Voted in the top 40 best beaches in the Country, Cattersty Sands with its huge sand dunes is a gem. This charming bay in Skinningrove is the perfect place for a relaxing afternoon stroll.
Having already mentioned Skinningrove Jetties industrial past, I was interested as a keen fisherman to read that on the 17th February 2003, a rarely seen Oarfish was caught by Angler Val Fletcher, using a fishing rod baited with squid. The fish was 11 ft 4 in (3.3 m) long and weighed 140 lb (63.5 kg). Graham Hill, the science officer at The Deep, an aquarium in Hull, said that he had never heard of another oarfish being caught off the coast of Britain. The Natural History Museum in London said that it would have been interested in preserving the fish in its permanent collection; however the fish had been ‘cut up into steaks’ before any scientists could examine it.
From the end of Skinningrove Jetty you can see the small coastal village of Skinningrove. Skinningrove’s name is of Viking influence and is thought to mean skinners’ grove or pit.
Dave following along on the small footpath at Hummersea.
Industrial remains of ”Snilah ponds” believed to have been the settling ponds for the Hummersea Alum works opened in c1800. This site was also known as Lofthouse, and Lingberry Alum Works. The Loftus Works were one of the most successful on this site and had a long life from 1655 to 1863. Sadly for us the Alum house remains are in the cliff face below and not visible from the path. The buildings would originally have been located on a platform, to avoid the tides. Now the structures have been engulfed by a landslip from the cliff above, hence only fragmentary remains remain today.
Dave overcoming his fear of heights! Although quite safe, he is seen here skirting the outer edge of an old alum quarry at Hummersea. All credit to him at 72 years of age he is stepping outside of his comfort zone and I salute him for it.
Alum shale left over from the Loftus works has created a kind of lunar landscape at the edge of the sea cliffs between Hummersea and Boulby.
At Boulby nearing Staithes this sign on the kissing gate reminds us that this section of the Cleveland Way is part of the England Coast Path, a proposed long-distance National Trail which will follow the coastline of England, when complete it will be 2,795 miles (4,500 kilometres) in length. At the border with Wales it will link to the Wales Coast Path which was fully opened on 5 May 2012, and comprises an 870-mile (1,400 km) coastal walking route.
Our first view of the coastal village at Staithes.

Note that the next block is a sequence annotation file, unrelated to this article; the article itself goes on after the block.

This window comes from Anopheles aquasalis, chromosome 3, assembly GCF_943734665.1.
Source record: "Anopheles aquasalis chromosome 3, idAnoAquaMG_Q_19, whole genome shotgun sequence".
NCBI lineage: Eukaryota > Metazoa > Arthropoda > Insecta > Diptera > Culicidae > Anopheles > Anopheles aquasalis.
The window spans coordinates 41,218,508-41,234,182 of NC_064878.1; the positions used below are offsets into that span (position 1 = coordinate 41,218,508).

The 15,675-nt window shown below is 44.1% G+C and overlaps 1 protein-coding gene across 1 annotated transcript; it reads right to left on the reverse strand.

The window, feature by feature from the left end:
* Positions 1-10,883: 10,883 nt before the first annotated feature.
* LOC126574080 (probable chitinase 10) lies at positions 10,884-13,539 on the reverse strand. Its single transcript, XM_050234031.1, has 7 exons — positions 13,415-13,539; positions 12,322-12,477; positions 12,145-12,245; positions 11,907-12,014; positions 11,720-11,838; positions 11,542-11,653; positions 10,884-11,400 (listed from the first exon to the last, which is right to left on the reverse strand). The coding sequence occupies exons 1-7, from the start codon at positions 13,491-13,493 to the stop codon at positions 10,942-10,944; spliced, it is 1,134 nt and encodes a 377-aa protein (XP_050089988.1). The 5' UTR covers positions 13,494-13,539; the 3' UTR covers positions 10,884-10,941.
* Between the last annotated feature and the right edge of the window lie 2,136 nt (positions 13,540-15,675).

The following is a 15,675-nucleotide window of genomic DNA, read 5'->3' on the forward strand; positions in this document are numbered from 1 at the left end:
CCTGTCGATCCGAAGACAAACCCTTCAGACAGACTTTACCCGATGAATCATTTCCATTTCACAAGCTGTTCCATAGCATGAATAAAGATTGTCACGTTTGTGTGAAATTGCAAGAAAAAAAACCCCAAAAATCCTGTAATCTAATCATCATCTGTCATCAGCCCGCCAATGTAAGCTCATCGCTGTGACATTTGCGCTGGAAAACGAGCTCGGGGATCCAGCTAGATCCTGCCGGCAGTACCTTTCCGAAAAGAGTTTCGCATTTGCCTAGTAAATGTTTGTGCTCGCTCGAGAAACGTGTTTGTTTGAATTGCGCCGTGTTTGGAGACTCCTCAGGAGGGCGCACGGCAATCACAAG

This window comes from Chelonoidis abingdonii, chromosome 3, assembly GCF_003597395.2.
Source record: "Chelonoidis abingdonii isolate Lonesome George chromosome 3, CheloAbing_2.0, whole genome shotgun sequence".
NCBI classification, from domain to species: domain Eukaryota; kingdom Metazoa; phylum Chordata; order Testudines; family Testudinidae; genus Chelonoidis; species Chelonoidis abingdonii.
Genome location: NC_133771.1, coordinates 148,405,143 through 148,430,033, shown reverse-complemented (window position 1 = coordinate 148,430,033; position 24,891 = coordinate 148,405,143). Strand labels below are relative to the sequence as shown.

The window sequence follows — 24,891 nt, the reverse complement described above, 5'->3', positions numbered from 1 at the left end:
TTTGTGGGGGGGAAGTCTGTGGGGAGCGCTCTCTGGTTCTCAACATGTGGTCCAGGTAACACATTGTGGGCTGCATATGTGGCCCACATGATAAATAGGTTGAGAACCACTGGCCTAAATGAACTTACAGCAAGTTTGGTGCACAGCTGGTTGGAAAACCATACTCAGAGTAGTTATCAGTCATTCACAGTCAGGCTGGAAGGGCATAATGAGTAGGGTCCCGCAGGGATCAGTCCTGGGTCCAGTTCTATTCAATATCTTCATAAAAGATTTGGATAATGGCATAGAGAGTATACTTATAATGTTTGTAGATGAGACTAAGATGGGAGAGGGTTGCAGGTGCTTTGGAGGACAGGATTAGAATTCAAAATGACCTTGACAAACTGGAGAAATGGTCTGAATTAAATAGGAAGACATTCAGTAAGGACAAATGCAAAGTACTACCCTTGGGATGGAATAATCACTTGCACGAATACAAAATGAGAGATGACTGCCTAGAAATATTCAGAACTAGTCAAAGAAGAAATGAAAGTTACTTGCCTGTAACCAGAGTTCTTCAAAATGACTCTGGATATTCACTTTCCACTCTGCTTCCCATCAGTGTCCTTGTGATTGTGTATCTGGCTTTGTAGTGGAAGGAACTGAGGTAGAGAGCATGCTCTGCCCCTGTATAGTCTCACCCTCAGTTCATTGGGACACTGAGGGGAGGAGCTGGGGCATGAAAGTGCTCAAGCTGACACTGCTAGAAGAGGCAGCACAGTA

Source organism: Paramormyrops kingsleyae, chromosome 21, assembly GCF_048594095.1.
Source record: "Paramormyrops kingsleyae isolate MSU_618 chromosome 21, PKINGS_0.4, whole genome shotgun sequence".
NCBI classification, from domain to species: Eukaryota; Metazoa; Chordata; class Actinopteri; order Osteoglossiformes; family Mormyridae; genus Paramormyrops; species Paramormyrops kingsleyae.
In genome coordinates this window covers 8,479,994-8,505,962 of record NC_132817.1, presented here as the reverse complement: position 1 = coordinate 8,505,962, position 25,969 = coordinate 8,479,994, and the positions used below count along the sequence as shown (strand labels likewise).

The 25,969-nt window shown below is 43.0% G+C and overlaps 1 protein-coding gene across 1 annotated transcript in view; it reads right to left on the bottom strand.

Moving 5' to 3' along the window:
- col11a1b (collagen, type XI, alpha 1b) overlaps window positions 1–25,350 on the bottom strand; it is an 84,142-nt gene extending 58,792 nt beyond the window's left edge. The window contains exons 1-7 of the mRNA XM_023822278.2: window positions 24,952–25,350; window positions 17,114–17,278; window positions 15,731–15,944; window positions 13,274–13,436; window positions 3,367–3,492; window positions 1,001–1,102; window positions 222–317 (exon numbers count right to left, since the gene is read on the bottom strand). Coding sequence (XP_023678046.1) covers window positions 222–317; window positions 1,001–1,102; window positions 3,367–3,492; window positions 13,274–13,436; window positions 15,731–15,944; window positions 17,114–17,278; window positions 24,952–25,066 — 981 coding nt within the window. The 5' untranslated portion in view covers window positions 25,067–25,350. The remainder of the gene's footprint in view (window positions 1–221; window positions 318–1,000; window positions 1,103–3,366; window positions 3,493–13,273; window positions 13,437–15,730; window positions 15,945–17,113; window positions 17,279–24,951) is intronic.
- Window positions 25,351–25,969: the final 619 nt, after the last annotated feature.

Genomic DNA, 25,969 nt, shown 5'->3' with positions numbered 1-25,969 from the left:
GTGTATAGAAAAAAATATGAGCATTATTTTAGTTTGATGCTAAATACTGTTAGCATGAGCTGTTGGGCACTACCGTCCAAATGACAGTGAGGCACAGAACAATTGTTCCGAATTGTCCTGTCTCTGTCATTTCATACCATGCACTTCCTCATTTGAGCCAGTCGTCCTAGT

Just before Staithes the coastal erosion is very evident with much of the current path falling away.
On arrival at Staithes I am spellbound by its beauty, it is a very attractive North Yorkshire fishing village with bags of charm. Nestled between the high sea cliffs of Cowbar Nab and Penny Nab on either side and with two breakwaters. With its higgledy-piggledy cottages and winding streets, Staithes has the air of a place lost in time. The name Staithes derives from the Viking word meaning ‘Landing-Place and once had one of the largest fishing fleets in the area with around 80 boats operating from its shores. Still today there are traditional yorkshire cobles which fish in the north sea. It also boasts a long history of having a lifeboat which is stationed below Cowbar Nab which was established in 1875. Staithes for a while was the home of a young James Cook who was a grocers apprentice here. It is thought that his experience of living by the sea led him to join the Navy at Whitby, before becoming one of the most famous explorers and navigators in the world.
William Sanderson’s shop, where Cook worked, was destroyed by the sea, but parts were recovered and incorporated into “Captain Cook’s Cottage” this aptly named house within Staithes.
Here the rocks are mostly sedimentary shales, mudstones and sandstones. These sediments were deposited in seas and river deltas between 200 and 150 million years ago during the Jurassic Period. Then, around 70 million years ago, earth movements pushed these layers of rock upwards to form a rounded dome shape. The top of the dome has gradually been worn away by erosion leaving a rocky platform exposed. At low tide a pattern of long, curved ridges and troughs (scars) are visible. These are all that remain of the layers of rock that were pushed up into the dome shape. The scars reflect the different rates of erosion of different shale’s and the structure of the dome. From this photograph you can clearly see the pattern of the scars a common feature of this section of the foreshore at low tide.
Dave above Old Nab.
Finally we arrive at our destination Runswick Bay claimed to be one of the most beautiful bays in England. However it is late and we will have to wait until the morning to see it. For now it’s a late shower and a search for an evening meal. 13.87 miles.